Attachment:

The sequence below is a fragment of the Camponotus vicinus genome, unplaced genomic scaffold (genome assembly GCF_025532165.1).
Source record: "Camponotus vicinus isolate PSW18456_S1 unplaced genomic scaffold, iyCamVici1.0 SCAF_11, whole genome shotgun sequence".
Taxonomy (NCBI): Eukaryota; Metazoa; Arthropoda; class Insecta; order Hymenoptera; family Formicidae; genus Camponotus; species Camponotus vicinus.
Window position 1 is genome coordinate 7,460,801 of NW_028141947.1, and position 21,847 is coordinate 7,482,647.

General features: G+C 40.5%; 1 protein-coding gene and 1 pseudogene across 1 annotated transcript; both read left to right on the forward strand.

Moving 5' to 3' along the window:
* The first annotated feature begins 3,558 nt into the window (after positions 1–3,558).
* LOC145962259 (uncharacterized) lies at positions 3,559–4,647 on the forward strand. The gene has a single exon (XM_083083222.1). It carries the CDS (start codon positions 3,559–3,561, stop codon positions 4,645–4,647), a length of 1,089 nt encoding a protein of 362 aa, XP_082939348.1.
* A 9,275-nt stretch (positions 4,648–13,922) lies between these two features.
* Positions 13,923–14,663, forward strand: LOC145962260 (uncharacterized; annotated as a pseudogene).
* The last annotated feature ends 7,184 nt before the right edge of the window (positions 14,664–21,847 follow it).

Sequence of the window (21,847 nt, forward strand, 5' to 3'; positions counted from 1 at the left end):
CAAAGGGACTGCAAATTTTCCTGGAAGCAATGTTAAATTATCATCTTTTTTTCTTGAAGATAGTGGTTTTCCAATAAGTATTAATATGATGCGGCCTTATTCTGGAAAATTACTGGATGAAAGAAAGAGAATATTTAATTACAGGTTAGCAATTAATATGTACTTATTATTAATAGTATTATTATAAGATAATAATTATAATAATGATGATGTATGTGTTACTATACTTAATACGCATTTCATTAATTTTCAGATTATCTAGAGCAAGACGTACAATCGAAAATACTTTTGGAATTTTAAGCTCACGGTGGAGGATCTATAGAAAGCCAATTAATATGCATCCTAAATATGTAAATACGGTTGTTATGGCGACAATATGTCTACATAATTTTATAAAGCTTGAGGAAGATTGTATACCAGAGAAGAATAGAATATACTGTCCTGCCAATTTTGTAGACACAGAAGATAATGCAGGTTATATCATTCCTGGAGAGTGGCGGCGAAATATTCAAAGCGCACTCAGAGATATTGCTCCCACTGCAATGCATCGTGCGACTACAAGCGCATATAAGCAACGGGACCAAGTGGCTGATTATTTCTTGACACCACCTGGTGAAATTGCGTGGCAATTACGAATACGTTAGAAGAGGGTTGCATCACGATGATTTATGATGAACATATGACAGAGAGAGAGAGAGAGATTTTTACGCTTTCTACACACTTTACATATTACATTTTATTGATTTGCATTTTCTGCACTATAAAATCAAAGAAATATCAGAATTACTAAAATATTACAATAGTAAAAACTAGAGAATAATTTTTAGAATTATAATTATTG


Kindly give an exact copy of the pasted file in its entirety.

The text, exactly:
The sequence below is a fragment of the Camponotus vicinus genome, unplaced genomic scaffold (genome assembly GCF_025532165.1).
Source record: "Camponotus vicinus isolate PSW18456_S1 unplaced genomic scaffold, iyCamVici1.0 SCAF_11, whole genome shotgun sequence".
Taxonomy (NCBI): Eukaryota; Metazoa; Arthropoda; class Insecta; order Hymenoptera; family Formicidae; genus Camponotus; species Camponotus vicinus.
Window position 1 is genome coordinate 7,460,801 of NW_028141947.1, and position 21,847 is coordinate 7,482,647.

General features: G+C 40.5%; 1 protein-coding gene and 1 pseudogene across 1 annotated transcript; both read left to right on the forward strand.

Moving 5' to 3' along the window:
* The first annotated feature begins 3,558 nt into the window (after positions 1–3,558).
* LOC145962259 (uncharacterized) lies at positions 3,559–4,647 on the forward strand. The gene has a single exon (XM_083083222.1). It carries the CDS (start codon positions 3,559–3,561, stop codon positions 4,645–4,647), a length of 1,089 nt encoding a protein of 362 aa, XP_082939348.1.
* A 9,275-nt stretch (positions 4,648–13,922) lies between these two features.
* Positions 13,923–14,663, forward strand: LOC145962260 (uncharacterized; annotated as a pseudogene).
* The last annotated feature ends 7,184 nt before the right edge of the window (positions 14,664–21,847 follow it).

Sequence of the window (21,847 nt, forward strand, 5' to 3'; positions counted from 1 at the left end):
CAAAGGGACTGCAAATTTTCCTGGAAGCAATGTTAAATTATCATCTTTTTTTCTTGAAGATAGTGGTTTTCCAATAAGTATTAATATGATGCGGCCTTATTCTGGAAAATTACTGGATGAAAGAAAGAGAATATTTAATTACAGGTTAGCAATTAATATGTACTTATTATTAATAGTATTATTATAAGATAATAATTATAATAATGATGATGTATGTGTTACTATACTTAATACGCATTTCATTAATTTTCAGATTATCTAGAGCAAGACGTACAATCGAAAATACTTTTGGAATTTTAAGCTCACGGTGGAGGATCTATAGAAAGCCAATTAATATGCATCCTAAATATGTAAATACGGTTGTTATGGCGACAATATGTCTACATAATTTTATAAAGCTTGAGGAAGATTGTATACCAGAGAAGAATAGAATATACTGTCCTGCCAATTTTGTAGACACAGAAGATAATGCAGGTTATATCATTCCTGGAGAGTGGCGGCGAAATATTCAAAGCGCACTCAGAGATATTGCTCCCACTGCAATGCATCGTGCGACTACAAGCGCATATAAGCAACGGGACCAAGTGGCTGATTATTTCTTGACACCACCTGGTGAAATTGCGTGGCAATTACGAATACGTTAGAAGAGGGTTGCATCACGATGATTTATGATGAACATATGACAGAGAGAGAGAGAGAGATTTTTACGCTTTCTACACACTTTACATATTACATTTTATTGATTTGCATTTTCTGCACTATAAAATCAAAGAAATATCAGAATTACTAAAATATTACAATAGTAAAAACTAGAGAATAATTTTTAGAATTATAATTATTG